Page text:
Diet therapy

Exercise and increased antioxidant requirements

To provide additional energy needed during exercise, the oxygen used in the exercising muscles increase by about 10-20%.

A bi-product of the increased oxygen use is increased production of free radicals and therefore increased oxidative stress.

Sources of oxidative stress

As well as exercise, environmental factors can initiate free radical reactions. Some examples are UV light, x-rays, polycyclic aromatic hydrocarbons, smoking and fast foods.

Our modern diet has a large effect upon free radical formation. We eat more fatty food, we fry our foods and refined food products have lower levels of antioxidants and higher levels of preservatives than ever before.

Although active people may not monitor their weight and their current exercise regimens may tend to help with reduction in fat mass that aids the increase of lean muscle mass, they can still be at risk of oxidative stress.

It is still vital for our athletes to consider the type of foods being consumed, if not for the health benefits to be enjoyed later in life, then for the success that arises in those who carefully consider the foods they consume in the off-season as well as during training and competition.

To gain the competitive edge use the appropriate carbohydrate containing foods.

Fruits and vegetables

  • Contain a range of antioxidants.
  • Processing and cooking does not usually reduce antioxidant content; in fact it often makes carotenes more easily absorbed!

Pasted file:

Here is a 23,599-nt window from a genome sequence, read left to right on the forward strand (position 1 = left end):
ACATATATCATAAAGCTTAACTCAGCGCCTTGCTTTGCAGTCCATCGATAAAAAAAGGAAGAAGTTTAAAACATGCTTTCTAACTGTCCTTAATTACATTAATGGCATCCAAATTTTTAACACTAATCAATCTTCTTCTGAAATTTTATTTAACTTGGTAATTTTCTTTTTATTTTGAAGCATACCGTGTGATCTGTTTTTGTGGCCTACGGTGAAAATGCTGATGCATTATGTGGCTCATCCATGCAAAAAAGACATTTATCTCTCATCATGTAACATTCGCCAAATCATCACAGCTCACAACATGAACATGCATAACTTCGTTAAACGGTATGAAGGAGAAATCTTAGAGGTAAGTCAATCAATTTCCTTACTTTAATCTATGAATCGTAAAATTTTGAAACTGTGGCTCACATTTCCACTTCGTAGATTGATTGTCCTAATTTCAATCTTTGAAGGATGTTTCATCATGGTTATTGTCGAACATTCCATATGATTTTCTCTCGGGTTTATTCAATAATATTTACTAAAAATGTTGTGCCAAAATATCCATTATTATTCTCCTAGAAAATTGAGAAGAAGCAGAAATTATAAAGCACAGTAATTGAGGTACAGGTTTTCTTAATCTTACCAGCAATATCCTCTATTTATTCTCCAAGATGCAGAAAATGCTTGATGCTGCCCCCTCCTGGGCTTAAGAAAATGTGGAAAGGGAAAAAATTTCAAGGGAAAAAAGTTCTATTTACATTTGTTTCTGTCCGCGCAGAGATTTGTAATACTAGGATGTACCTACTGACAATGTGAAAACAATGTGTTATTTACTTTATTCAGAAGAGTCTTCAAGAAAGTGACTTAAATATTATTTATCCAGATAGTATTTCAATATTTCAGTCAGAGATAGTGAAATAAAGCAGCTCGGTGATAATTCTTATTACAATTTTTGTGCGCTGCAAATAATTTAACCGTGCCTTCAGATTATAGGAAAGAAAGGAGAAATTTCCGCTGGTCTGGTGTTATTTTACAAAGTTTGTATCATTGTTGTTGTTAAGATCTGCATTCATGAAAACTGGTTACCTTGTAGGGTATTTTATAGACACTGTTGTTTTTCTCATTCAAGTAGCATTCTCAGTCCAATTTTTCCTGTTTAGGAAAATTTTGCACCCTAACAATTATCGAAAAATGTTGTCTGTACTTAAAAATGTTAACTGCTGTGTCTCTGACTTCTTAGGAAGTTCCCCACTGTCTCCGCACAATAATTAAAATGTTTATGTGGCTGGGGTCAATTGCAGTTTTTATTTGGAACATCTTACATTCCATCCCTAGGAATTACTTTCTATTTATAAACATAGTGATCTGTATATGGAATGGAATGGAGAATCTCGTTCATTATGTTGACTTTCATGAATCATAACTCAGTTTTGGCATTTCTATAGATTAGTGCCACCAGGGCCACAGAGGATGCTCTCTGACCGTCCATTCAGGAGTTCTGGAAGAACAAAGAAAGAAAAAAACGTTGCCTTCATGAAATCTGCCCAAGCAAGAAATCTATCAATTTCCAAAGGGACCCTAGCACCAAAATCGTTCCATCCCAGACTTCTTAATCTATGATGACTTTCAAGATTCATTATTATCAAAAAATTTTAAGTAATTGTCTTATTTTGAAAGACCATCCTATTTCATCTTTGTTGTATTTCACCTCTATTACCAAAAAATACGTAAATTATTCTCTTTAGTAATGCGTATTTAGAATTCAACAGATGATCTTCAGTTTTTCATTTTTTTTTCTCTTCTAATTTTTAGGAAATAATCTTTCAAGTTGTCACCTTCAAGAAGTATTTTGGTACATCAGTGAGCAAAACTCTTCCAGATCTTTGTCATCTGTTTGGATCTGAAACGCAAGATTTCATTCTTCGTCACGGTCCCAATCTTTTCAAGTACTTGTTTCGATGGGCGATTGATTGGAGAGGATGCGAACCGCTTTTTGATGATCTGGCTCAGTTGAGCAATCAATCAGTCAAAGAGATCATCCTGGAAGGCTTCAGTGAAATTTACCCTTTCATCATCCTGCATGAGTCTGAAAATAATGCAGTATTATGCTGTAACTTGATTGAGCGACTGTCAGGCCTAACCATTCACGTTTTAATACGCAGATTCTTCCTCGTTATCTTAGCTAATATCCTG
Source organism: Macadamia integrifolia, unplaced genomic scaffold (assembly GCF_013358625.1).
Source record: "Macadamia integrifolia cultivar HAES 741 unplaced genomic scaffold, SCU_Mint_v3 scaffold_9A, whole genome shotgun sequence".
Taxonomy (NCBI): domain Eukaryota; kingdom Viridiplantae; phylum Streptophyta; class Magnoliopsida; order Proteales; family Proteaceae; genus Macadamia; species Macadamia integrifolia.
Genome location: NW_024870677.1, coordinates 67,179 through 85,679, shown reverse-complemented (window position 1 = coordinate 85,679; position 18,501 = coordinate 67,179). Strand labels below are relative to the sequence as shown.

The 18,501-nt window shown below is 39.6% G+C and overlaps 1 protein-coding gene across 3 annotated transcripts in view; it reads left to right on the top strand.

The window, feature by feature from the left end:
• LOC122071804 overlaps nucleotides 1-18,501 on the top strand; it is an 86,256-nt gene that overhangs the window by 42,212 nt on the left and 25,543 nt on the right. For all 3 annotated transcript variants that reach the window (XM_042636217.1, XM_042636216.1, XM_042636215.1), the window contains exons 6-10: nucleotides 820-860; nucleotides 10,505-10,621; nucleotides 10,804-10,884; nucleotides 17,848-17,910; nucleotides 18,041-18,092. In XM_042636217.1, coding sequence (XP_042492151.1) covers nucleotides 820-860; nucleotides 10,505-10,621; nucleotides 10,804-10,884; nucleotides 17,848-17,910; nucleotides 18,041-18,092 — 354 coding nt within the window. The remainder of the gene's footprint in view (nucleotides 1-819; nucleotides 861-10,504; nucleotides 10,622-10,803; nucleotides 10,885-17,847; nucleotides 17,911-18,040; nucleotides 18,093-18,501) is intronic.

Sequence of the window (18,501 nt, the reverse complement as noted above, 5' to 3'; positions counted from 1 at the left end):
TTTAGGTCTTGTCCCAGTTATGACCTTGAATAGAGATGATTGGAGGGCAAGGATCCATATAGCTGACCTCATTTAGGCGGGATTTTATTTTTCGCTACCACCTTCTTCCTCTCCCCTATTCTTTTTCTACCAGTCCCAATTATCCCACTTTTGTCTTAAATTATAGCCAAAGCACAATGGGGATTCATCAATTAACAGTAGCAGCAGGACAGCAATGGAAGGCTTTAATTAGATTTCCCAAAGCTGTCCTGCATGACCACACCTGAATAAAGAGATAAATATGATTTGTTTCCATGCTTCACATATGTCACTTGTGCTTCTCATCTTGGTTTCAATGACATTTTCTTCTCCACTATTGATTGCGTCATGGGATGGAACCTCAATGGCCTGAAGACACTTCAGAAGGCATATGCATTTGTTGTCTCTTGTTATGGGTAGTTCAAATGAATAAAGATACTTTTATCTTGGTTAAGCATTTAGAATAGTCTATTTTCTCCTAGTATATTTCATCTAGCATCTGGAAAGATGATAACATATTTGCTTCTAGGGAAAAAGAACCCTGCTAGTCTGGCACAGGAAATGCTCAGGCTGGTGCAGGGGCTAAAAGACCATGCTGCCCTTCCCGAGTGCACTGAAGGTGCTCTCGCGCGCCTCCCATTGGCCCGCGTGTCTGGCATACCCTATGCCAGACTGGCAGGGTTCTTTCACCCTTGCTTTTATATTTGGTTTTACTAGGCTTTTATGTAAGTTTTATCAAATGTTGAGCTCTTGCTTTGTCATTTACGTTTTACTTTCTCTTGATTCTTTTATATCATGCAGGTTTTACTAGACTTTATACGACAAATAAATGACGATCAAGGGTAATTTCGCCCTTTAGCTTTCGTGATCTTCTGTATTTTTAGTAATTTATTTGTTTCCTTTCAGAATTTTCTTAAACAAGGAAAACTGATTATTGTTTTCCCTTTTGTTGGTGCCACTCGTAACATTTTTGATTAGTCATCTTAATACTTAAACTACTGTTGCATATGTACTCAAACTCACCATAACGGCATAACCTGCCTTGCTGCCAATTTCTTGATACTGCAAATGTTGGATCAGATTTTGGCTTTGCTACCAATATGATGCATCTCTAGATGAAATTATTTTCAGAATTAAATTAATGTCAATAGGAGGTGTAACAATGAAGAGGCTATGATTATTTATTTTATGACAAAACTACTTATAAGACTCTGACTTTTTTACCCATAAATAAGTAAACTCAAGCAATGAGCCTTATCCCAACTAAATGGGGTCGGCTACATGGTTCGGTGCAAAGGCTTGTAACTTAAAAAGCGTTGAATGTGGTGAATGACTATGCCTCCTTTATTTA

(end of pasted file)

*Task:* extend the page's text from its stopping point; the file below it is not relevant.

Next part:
• Colourful vegetables tend to be rich in antioxidants, especially if the colour on the skin follows right through into the flesh of the fruit or vegetables (Eg blackcurrants, blueberries, strawberries).

Breads and cereals

  • Antioxidants are most abundant in the germ and bran of grains, therefore whole grains and whole grain products are best.
  • However as you get closer to race days and your overall carbohydrate intake increases you may need to reduce some of the fibre in your diet temporarily in order to prevent gastrointestinal upset

If you would like to check your intake of key nutrients and receive more advice regarding sports nutrition for improved performance and energy levels contact us today.

About the author View all

Lea Stening

Lea is one of New Zealand’s leading paediatric dietitians and also specialises in Sports Nutrition. She has specialised in Paediatric Nutrition for 31 years and in 1985 was the first paediatric dietitian to enter private practice in New Zealand. Lea helps families through her private consultations, public lectures, newspaper and magazine articles as well as television and radio interviews. Read more »

View all posts by Lea Stening »


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